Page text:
Christmas in Connecticut
I liked this movie so much that when I sat down to write this review, Icouldn't remember the title. Which is fitting since it falls under thecategory of "Christmas Classics No One Has Ever Heard Of." Not only that, this delightful Xmas flick failed to answer the question haunting Hollywood since the heyday of the silver screen: Was Barbara Stanwyck a man? When viewing the marginal acting skills of a Hollywood ingenue, you should get that familiar, private rush of pleasure, not wonder if you are getting a chubby over a lovely transvestite. The other question unanswered is: Did the producers really think that nothing says Christmas magic like Sydney Greenstreet, the Fat Man from Casablanca? Admittedly, Greenstreet had the physique of Santa, but does having the general appearance of a satanic Yorkshire sow really make an actor appropriate for a Christmas special?
The story revolves around an unmarried, urban-dwelling, androgynous lifestyle magazine writer (Barbara Stanwyck) pretending to be the perfect status-obsessed upper class yuppie-woman, complete with home and gentrified farm in Connecticut. In other words, this film prophesied, 40 years early, the rise of Martha Stewart, except that, all things considered, Stanwyck was somewhat more feminine.
The plot gets rolling when a military nurse-bimbo falls in love with an injured sailor (Dennis Morgan), but can't persuade him that marriage is right for him. She gets the brilliant idea that if she contacts the publisher of the lifestyle porn mag that Stanwyck writes for (Sydney Greenstreet), he'll love the idea of her hunk-o-manly-man spending Christmas with Stanwyck and her non-existent husband on their non-existent Connecticut farm frolicking with her non-existent kids. The objective of her scheme is that seeing such family bliss will convince Popeye that the married life is for him. Of course, the flint-hearted publisher--who doesn't know that Stanwyck is actually the Whore of Babylon, not a member of the county set--thinks this would make a boffo story. And wouldn't you know it? A successful New York architect, who just happens to own a country property that is the Connecticut equivalent of the Bush Compound at Kennebunkport, is hopelessly in love with Stanwyck, and is more than willing to marry her on a moment's notice and let her use his country estate to complete the ruse. The rich, successful, highly educated East Coast architect is, of course, portrayed as a loathsome fop (read "homosexual"), something akin to Paul Lynde's grandfather. The sailor, however, is basically a caricature of every Frank Capra hero rolled into one. There's no doubt where this movie's sympathies lie. Hoping to avoid getting fired for deceiving her boss, Stanwyck proceeds with the plan, and to add to the zaniness, Greenstreet decides to join them for Christmas, too.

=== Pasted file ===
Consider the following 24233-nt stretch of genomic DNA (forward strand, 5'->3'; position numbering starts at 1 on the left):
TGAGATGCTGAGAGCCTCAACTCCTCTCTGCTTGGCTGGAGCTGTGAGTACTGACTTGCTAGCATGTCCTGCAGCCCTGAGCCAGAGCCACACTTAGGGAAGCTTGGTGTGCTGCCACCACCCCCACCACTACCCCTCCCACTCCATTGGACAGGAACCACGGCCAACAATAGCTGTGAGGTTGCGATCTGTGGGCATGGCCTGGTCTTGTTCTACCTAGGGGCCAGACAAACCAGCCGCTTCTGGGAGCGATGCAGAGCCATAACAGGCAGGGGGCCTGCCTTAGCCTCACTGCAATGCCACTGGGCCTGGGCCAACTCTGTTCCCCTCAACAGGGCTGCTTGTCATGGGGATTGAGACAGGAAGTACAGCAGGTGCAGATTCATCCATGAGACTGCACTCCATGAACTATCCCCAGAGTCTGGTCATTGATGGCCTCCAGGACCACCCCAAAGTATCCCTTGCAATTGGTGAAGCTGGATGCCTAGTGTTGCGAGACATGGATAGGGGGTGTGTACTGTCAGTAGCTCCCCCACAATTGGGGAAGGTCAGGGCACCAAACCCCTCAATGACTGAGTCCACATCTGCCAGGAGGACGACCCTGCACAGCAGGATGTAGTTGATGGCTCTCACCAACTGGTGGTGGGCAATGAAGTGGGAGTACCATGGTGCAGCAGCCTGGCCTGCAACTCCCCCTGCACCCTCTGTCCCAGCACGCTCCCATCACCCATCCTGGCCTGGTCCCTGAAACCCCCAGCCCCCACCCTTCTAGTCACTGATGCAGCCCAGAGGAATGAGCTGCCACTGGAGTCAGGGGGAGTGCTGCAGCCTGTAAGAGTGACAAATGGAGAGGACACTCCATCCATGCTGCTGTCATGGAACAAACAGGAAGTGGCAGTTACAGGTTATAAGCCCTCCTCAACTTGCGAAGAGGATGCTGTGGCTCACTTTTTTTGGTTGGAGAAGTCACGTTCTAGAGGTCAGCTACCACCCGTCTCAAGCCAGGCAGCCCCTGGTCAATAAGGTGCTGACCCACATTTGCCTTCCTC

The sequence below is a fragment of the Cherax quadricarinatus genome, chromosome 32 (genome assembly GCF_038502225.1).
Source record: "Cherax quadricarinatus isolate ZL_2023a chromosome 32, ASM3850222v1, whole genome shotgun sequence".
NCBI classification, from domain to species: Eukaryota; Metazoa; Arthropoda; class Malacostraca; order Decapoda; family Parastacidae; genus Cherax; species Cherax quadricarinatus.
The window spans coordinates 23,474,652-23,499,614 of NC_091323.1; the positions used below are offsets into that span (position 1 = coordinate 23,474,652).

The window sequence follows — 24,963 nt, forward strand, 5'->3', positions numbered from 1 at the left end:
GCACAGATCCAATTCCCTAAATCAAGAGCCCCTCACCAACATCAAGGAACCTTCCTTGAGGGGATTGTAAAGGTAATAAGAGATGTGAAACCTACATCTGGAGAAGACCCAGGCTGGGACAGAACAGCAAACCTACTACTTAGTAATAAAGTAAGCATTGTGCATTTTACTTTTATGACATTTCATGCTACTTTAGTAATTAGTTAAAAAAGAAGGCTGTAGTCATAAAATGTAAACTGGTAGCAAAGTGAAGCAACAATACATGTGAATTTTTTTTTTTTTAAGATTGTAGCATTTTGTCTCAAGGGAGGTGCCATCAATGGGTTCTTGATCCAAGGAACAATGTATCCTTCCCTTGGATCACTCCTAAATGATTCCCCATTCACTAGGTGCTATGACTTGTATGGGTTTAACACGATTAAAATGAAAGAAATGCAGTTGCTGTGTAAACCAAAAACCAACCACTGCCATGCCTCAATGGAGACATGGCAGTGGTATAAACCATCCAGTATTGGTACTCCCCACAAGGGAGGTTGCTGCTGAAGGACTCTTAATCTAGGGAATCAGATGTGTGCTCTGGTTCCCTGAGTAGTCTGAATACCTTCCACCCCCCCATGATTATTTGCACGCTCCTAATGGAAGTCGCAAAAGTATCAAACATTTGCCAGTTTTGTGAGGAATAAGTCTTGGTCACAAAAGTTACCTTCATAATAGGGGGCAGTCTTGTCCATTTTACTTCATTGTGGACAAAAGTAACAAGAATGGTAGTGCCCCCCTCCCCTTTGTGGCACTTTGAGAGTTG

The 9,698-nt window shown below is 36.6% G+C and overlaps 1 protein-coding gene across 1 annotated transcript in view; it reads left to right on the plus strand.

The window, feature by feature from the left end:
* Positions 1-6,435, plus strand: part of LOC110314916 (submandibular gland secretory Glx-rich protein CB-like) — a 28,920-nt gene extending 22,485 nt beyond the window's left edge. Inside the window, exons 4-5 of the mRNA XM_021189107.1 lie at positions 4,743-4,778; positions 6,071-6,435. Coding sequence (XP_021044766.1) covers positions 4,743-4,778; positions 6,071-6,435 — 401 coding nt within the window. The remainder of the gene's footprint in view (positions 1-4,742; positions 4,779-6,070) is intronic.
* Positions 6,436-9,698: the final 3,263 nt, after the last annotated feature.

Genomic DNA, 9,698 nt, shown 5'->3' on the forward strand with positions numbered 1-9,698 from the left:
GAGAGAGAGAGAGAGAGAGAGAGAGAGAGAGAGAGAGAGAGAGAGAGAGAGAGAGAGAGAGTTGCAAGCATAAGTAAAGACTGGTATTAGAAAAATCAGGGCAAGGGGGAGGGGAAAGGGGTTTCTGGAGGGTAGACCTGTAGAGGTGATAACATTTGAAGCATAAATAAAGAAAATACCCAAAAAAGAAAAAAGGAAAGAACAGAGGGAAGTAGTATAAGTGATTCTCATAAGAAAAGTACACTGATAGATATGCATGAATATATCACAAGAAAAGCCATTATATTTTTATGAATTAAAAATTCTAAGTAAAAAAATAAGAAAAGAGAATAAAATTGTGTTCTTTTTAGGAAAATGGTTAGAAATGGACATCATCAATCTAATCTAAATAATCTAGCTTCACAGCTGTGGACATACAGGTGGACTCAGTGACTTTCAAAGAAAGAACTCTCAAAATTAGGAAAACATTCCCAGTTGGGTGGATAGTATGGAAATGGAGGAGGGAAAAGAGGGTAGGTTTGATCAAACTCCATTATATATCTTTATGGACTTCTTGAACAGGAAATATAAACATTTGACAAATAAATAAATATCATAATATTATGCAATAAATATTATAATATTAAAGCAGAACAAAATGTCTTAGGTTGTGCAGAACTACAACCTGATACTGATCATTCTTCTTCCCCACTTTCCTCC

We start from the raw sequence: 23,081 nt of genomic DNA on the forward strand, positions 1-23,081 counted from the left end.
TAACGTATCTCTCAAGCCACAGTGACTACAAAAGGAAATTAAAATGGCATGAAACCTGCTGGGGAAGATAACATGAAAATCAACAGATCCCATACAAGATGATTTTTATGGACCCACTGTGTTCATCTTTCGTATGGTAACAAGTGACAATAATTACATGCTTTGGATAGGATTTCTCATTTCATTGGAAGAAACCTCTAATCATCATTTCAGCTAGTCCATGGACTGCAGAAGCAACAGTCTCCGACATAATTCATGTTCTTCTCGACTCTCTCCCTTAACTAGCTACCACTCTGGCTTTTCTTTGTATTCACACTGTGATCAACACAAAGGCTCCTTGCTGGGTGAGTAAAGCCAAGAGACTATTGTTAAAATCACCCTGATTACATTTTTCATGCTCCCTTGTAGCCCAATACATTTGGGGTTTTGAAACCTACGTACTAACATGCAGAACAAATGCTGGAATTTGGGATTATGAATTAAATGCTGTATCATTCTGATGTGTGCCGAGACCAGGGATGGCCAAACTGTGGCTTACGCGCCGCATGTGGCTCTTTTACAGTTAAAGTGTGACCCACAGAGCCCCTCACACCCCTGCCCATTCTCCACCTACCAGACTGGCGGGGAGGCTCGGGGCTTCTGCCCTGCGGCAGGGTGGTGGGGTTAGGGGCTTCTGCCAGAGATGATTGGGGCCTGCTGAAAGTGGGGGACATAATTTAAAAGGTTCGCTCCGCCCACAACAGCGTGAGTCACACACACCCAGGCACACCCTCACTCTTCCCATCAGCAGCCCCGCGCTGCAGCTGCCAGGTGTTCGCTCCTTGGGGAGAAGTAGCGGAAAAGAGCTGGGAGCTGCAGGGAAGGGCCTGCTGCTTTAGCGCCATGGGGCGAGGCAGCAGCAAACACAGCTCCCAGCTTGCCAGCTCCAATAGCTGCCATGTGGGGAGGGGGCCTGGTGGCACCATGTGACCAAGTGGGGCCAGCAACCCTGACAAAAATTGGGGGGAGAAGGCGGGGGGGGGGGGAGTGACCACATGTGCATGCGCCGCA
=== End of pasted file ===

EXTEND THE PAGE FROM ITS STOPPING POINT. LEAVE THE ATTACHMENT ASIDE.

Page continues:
The rest is classic sitcom, and so predictable I was practically speaking the dialogue aloud before I'd even heard it. Still, if you really want to suffer, forget the original and find the 1992 remake in the $1.00 bin at the Goodwill, directed by none other than California Governator, Arnold Schwarzenegger.
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